Feathers have always fascinated humans. Light, iridescent and versatile, whatever the culture, they accompany shamanic rituals and religious representations: for Amerindian, Sioux or Cheyenne peoples, the eagle feather is a symbol of peace, for the Incas, it represents the energy of elevation and for Catholics in the Middle Ages, the peacock feather promises resurrection.
From the Renaissance onwards, the goose nib served as a pen, while the ostrich nib offered its full panache to the headdresses of the nobility and the upper middle class until it became a fashion symbol at the end of the 18th century. With the democratization of the style, featherwork – particularly used for the creation of headdress ornaments – gradually developed until it reached its peak between 1890 and 1930. Its use then extended to the making of dresses and many music-hall costumes that accompanied the dance and extended body movements.
Paris, the international epicentre of haute couture, was the home of several hundred workshops at that time. It was the end of the use of hats in the 1960s that caused the industry to falter. Maison Lemarié, initially founded in 1880 and taken over in 1996 by the Chanel group, embodies the traditional heritage and golden age of Parisian feather-workers. The classic techniques of featherwork are very complex and require a lot of effort to prepare the feathers: degreasing, washing, dyeing, sulphurizing, steaming, and crimping. Today, Maison Lemarié mainly works with the feathers of unprotected species such as roosters, pheasants and ostriches.
Trained alongside André Lemarié, heir to the eponymous Maison – named one of the first 20 French Maîtres d’Art when the title was created by the Ministry of Culture in 1994 – Éric Charles-Donatien now extends his learning of traditional featherwork techniques through surface treatments and the hybridization of feather with other materials such as metal. Since the creation of his own workshop in 2010, he has mastered the craft to transform and sublimate this material. Gilded with fine gold, glazed in the same way as a terracotta, mixed with finely hammered metal…. As a real sculptor, he creates volume, forges shapes, to give life to real trompe-l’oeil which sometimes transmute the feather under the appearance of fur, or turns it into a true masterpiece of cabinet-making.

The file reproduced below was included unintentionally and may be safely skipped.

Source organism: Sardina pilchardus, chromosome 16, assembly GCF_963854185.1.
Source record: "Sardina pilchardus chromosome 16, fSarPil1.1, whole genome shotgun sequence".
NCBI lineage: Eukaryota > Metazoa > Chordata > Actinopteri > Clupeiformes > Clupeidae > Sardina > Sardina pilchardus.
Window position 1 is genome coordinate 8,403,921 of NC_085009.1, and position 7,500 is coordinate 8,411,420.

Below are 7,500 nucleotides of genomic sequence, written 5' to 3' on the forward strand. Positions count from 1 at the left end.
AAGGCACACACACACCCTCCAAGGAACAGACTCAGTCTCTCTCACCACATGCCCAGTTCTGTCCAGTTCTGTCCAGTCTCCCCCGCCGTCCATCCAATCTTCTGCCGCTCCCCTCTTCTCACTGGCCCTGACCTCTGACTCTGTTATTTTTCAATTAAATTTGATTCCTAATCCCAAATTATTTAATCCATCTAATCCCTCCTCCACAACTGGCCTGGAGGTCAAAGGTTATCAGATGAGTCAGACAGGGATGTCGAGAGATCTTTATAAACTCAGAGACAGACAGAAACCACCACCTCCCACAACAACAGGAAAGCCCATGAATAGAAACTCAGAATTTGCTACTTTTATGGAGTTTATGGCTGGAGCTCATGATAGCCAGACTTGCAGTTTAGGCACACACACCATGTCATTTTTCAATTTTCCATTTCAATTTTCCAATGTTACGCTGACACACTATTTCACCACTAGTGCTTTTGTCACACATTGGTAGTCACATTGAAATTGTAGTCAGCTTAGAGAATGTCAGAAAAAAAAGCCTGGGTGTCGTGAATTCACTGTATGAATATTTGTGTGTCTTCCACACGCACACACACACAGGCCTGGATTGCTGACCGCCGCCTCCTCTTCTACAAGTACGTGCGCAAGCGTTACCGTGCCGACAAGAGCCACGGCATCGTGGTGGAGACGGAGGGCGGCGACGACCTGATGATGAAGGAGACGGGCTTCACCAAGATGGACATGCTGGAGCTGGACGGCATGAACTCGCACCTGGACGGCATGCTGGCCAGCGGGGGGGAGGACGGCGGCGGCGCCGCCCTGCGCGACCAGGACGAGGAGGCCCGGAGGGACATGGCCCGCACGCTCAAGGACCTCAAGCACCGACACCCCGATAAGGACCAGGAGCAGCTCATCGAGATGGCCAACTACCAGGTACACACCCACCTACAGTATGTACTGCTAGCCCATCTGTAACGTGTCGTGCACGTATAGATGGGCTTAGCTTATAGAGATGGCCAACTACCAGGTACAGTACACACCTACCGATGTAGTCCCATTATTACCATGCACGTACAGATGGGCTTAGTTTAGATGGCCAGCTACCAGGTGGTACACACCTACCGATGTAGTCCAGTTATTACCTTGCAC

Eric Charles Donatien ©JYT
Eric Charles Donatien Crillon ©JYT
As a feather architect, Janaïna Milheiro implements a constructivist approach to feathers following a textile training specialized in weaving. Since the foundation of her studio in 2011, she has been using colours and surfaces to create the most varied geometric compositions. Bevelled feathers, sharp cuts, delicate and graphic knitted patterns… her rigorous technique, which is similar to that of diamond or jewellery makers, is based on cutting and assembly.
Atelier Janaina Milheiro
Atelier Janaina Milheiro
Through the diversity of the work of these three workshops, the 8th edition of Maison d’Exceptions highlights the wide variety of contemporary techniques offered by featherwork, whether in the fields of haute couture and luxury ready-to-wear, watchmaking and jewellery or interior design.
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MAISON D’EXCEPTIONS – HALL 3